Foreword ...................................................................................................................... .............. iv  Acknowledgments ............................................................................................................... ..... v  Acronyms and Abbreviations ................................................................................................ vi  Author’s Biography............................................................................................................ .... vii  1. Introduction............................................................................................................... ............. 1  2. Anatomy of the System ...................................................................................................... .. 3  3. Vulnerability to Terrori sm Financing ............................................................................... 7  4. Risk Mitigation Measures.................................................................................................. 14  Detecting Informal ARS ................................................................................................... 15  The Debate on Licensing and Registration .................................................................... 17  The Essential Role of Enforcement ................................................................................. 20  5. Conclusion ................................................................................................................. ........... 22  Appendix. ARS Settlemen t Models ..................................................................................... 24  Reverse Transaction.......................................................................................................... 24  Bilateral Financial Settlem ent .......................................................................................... 25  Multilateral Financial Settlement .................................................................................... 25  Bilateral Trade ............................................................................................................... .... 26  Multilateral Trade ............................................................................................................ . 26  Under/Overstatement of Trade Values .......................................................................... 28  Smuggling .......................................................................................................................... 28  References.................................................................................................................... ............. 29  Figures Figure 2.1. Basic ARS Transaction Model .............................................................................. 3  Figure 3.1. Ranjha Case Alleged Transfer Network, 200 4–2007.......................................... 9  Figure 4.1. Remittance Inflow Re curring Patterns, 1994–2007 .......................................... 16  Figure A.1. Offsetting Transaction Settlement .................................................................... 24  Figure A.2. Bilateral Financial Settlement ............................................................................ 25  Figure A.3. Multilateral Fina ncial Settlement ...................................................................... 26  Figure A.4. Bilateral Trade Settlement.................................................................................. 27  Figure A.5. Multilateral Trade Settlement............................................................................ 27  Figure A.6. Smuggling Settlement ........................................................................................ 28  Boxes Box 3.1. Al Barakaat : An Essential Chronology .................................................................... 11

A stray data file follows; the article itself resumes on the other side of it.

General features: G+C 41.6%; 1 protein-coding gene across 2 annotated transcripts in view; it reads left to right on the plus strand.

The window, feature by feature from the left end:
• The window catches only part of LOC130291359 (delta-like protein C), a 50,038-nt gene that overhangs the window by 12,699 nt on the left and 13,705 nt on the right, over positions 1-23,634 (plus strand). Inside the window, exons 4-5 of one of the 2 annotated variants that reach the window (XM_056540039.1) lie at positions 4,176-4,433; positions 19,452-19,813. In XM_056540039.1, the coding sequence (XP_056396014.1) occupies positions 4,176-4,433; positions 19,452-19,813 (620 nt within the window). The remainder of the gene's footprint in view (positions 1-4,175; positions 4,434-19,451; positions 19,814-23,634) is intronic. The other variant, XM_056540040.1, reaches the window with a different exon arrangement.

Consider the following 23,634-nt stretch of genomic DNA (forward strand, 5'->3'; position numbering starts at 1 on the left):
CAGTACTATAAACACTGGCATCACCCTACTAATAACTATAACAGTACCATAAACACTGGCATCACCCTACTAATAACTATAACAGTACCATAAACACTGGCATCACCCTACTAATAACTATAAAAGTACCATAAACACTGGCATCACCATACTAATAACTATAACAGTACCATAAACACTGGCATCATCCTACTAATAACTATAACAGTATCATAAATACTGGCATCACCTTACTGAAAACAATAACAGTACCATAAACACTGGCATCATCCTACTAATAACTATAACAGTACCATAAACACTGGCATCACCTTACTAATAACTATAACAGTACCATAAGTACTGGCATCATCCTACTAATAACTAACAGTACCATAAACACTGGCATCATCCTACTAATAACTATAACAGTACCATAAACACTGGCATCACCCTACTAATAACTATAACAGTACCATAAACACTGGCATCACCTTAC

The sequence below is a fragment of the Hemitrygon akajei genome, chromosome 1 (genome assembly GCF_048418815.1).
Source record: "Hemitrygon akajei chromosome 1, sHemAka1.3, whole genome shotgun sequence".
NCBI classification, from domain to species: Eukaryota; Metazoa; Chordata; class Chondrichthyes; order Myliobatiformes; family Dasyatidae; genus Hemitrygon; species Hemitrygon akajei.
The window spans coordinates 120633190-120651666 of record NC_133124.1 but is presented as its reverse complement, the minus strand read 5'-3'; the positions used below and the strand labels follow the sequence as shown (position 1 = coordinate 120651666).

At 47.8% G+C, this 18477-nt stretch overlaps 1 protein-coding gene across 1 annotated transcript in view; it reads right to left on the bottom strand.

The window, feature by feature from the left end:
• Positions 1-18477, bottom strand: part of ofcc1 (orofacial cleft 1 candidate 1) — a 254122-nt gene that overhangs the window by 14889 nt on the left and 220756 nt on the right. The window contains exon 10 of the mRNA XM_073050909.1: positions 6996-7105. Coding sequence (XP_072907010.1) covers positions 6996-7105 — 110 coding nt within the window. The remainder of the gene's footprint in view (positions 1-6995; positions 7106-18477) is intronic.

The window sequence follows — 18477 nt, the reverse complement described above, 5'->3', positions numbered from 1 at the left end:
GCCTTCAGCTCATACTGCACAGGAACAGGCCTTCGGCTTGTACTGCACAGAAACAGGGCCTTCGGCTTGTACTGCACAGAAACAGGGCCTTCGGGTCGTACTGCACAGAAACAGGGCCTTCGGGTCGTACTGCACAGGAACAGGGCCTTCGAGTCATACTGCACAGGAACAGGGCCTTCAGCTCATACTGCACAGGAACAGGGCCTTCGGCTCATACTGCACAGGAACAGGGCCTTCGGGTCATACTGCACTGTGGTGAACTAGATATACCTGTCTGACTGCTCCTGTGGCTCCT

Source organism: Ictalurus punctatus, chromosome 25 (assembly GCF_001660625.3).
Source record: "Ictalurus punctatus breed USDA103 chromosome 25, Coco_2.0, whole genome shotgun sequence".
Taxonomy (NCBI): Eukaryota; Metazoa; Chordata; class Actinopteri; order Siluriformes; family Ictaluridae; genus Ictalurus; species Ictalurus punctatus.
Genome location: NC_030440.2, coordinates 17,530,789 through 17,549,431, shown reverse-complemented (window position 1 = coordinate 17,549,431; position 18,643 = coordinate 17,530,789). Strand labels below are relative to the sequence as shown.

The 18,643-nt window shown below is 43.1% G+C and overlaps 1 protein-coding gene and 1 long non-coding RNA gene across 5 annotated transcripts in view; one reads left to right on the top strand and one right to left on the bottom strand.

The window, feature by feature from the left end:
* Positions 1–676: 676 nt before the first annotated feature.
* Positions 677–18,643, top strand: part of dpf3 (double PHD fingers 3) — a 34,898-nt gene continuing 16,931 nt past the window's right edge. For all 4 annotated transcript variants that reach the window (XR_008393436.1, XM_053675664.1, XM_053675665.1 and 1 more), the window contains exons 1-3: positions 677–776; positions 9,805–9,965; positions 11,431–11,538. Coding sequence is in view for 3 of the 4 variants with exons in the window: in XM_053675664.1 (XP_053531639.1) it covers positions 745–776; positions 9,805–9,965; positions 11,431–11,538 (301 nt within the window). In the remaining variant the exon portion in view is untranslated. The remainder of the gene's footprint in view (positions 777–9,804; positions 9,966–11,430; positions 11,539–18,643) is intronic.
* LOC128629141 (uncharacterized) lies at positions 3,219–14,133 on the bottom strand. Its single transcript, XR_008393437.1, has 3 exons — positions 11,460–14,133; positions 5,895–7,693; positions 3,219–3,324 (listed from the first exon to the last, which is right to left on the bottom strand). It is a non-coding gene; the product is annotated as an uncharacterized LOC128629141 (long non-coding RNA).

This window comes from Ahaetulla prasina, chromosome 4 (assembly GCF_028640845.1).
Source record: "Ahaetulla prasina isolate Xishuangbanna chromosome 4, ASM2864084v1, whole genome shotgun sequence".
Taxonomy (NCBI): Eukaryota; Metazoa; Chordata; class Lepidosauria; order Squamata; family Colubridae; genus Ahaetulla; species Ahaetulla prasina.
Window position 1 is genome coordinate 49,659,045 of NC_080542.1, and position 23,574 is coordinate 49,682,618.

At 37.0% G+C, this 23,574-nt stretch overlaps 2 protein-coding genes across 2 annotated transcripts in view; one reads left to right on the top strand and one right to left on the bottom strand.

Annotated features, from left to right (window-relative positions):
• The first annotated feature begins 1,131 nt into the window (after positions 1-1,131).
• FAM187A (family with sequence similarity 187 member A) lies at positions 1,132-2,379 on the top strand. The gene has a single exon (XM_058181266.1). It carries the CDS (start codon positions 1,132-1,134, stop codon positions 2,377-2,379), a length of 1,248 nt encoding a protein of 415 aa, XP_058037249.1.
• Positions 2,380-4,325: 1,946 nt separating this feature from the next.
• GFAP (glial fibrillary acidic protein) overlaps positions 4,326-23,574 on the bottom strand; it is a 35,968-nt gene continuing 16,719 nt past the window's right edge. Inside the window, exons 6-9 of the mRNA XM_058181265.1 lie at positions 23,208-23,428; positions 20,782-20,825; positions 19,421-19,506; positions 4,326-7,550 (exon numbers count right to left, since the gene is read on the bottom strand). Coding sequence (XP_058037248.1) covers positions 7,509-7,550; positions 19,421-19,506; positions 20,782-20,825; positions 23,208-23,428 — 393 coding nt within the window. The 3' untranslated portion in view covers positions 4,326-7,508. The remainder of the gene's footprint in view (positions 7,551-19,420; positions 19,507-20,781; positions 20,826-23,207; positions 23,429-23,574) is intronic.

Contents  
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T of tools in response, ranging from the political to the economic. In attempting to prevent and detect terrorist financing and other forms of material support, those offering financial services have been required to heighten their vigilance of potential terrorist abuse of those services. While protecting financial services from potential abuse, care should be taken not to deny access to those services to those most in need. Dejection and social exclusion are very often conducive to terrorism; therefore, ensuring inclusion of the disenfranchised and creating possibilities for their advancement are key parts of the broader, longterm struggle against terro rism and extremism. Expanding access to the financial system while promoting market integrity is critical to delivering real opportunities and relieving despair. International standards and best practices on the fight against money laundering and terrorism financing have been developed over the past two decades. A review of the implementation and effectiveness of the standards on terrorism financing has recently been conducted under the aegis of the United Nations, with the World Bank playing a leading role. A recently published report, Tackling the Financing of Terrorism, by the UN CounterTerrorism Implementation Task Force, made nearly a hundred recommendations on an array of terrorist financing issues, including new technologies, nonprofit organizations, informal remittance provider s, and international cooperation. This paper addresses one of those recommendations, that the international community should provide guidance on alternative remittance systems and best practices in regulating them. We hope that it will bring useful insight to policy makers and practitioners as they work to protect their markets and communities from these terrorist threats while ensuring that the financial system works to facilitate economic development for the poor.